I was ready.

Sammy then announced the first song and counted it off…one, two, three, four!

I must admit, I was a bit shocked as Sammy, Bill Church and the rest of the band started jumping around all over the stage like “rock stars!” At that time I was more of a “stand there and look cool” performer and usually thought that “rock star” jumping around was kind of dumb.

(Could this be another example of rule #4? Subconsciously thinking that a behavior was kind of dumb…and not really fitting in? Remember, the tiniest thing…like not being TOTALLY congruent with what’s going on…can throw the whole thing off.)

Then another very interesting and strange thing occurred which I had never experienced before. I had been in numerous bands that mostly played “cover songs” of the various hit records of the day. Sometimes the band could get very close to sounding like the original record. At the audition, I discovered a very weird and interesting phenomena---one that can actually throw a player off for a second. That is: when you play live with the actual musicians who made the record, it sounds like the actual record is playing! It is a subtle, yet strangely unique, powerful, surprising, and eye opening thing to experience!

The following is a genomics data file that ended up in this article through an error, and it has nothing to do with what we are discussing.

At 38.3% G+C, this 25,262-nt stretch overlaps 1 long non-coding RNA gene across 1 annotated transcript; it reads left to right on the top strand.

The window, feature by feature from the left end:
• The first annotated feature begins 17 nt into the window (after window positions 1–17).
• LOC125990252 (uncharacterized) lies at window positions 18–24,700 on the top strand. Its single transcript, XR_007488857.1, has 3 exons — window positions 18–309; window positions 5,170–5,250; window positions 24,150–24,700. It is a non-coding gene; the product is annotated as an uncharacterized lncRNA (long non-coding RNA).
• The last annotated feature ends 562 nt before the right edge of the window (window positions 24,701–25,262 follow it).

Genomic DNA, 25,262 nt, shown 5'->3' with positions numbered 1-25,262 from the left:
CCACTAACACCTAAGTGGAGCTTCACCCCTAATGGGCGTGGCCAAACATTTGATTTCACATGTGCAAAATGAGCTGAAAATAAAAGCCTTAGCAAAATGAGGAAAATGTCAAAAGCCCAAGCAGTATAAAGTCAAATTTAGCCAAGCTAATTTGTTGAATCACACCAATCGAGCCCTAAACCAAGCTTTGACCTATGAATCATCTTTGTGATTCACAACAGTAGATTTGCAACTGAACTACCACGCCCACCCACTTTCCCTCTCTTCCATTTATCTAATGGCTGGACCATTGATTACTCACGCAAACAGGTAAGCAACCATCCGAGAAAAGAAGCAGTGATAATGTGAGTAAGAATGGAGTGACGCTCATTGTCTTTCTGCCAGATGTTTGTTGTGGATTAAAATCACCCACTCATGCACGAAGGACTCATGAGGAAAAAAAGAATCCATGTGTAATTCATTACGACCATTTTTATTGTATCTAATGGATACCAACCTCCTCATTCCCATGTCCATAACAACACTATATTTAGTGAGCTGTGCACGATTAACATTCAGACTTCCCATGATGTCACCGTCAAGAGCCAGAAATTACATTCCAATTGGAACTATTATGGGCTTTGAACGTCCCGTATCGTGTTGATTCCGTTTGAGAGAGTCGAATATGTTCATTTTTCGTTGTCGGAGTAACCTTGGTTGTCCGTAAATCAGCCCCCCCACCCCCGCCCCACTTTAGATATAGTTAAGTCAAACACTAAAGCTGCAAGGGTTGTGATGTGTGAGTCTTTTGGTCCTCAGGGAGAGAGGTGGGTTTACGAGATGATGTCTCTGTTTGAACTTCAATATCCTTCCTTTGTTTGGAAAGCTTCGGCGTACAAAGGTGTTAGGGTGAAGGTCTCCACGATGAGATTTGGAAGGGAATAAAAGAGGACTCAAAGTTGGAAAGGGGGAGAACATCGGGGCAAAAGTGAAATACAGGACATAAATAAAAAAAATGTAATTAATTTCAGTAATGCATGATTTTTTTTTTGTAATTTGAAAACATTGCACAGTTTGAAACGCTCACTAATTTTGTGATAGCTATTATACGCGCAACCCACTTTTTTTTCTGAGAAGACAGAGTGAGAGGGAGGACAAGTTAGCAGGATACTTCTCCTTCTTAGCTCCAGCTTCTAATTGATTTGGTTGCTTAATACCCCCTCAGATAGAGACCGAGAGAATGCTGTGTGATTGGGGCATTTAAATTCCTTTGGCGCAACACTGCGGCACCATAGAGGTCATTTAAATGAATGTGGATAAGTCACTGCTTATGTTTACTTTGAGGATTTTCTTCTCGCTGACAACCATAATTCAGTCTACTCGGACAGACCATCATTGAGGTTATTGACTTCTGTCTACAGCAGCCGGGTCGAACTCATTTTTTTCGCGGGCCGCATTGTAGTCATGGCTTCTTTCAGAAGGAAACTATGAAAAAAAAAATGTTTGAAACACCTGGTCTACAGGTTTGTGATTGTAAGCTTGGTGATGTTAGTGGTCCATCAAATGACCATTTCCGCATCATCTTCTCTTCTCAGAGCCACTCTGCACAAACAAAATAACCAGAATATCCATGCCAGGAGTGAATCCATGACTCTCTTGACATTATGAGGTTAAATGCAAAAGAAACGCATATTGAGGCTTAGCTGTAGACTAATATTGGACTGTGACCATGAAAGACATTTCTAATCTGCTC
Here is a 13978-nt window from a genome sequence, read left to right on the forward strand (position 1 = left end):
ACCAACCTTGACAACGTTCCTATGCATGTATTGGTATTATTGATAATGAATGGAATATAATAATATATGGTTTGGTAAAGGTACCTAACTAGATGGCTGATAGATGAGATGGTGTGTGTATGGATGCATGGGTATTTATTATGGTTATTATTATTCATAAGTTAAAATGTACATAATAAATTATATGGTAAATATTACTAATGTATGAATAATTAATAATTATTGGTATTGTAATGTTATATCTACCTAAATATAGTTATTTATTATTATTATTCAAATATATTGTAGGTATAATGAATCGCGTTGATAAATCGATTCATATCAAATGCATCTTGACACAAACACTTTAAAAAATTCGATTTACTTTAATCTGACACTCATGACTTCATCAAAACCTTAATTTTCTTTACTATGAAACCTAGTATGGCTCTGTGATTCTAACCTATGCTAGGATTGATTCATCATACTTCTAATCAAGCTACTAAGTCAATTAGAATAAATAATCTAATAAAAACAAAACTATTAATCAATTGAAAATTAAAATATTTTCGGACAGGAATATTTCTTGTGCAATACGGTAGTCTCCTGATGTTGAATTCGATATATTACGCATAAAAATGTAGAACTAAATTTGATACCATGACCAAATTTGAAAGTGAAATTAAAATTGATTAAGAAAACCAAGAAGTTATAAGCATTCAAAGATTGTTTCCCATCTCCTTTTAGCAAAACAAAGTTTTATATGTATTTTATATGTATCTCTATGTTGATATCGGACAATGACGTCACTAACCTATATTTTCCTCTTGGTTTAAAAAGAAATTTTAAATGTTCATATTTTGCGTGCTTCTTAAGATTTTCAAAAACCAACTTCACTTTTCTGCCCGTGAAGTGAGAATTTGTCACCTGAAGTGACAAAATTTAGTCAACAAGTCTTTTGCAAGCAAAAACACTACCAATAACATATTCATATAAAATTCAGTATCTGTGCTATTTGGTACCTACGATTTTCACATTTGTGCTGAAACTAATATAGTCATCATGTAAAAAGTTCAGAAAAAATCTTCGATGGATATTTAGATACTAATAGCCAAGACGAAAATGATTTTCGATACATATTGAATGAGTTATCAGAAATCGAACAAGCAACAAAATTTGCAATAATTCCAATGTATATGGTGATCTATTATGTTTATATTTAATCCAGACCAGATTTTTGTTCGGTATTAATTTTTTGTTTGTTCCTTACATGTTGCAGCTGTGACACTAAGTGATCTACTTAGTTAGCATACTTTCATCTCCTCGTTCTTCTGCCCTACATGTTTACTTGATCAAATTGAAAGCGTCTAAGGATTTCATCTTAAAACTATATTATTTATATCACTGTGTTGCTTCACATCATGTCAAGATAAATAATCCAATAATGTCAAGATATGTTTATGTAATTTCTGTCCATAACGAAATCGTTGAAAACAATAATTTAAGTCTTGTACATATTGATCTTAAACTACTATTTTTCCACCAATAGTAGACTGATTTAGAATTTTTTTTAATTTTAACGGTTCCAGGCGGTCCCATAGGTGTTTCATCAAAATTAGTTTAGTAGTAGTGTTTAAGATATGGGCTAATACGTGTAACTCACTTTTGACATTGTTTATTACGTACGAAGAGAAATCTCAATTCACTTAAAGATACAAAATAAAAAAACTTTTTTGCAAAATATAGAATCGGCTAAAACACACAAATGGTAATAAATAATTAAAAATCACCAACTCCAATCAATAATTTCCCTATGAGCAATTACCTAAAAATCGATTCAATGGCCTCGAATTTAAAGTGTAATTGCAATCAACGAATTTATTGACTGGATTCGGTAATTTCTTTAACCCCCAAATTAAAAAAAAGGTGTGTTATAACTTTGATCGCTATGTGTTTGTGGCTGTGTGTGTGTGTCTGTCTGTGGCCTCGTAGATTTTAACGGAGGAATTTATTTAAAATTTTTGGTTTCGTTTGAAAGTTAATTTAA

As the band roared through the songs I realized that the practice regimen had paid off…I performed the songs perfectly!

When the session was over, Sammy and I were both sitting on a couch that was there in the rehearsal studio. Sammy looked contemplative, and then he spoke. He said, “Well, I don’t want to promise anything for sure because I still want to audition a few other guitarists. But…why don’t you go ahead and get your passport, just in case. I want to break the new record (Red) over in Europe and you would need to have a passport if you don’t already have one.”

Needless to say, I took this as a very good sign! As I was driving home, back to Sacramento, I reached into my pocket for my last remaining change…just enough coins to pay the toll to get over the Bay Bridge. Feeling pretty darn self-confident and rather smug, I said to himself, “Wow, this rock stuff is easy!” Yeah, right!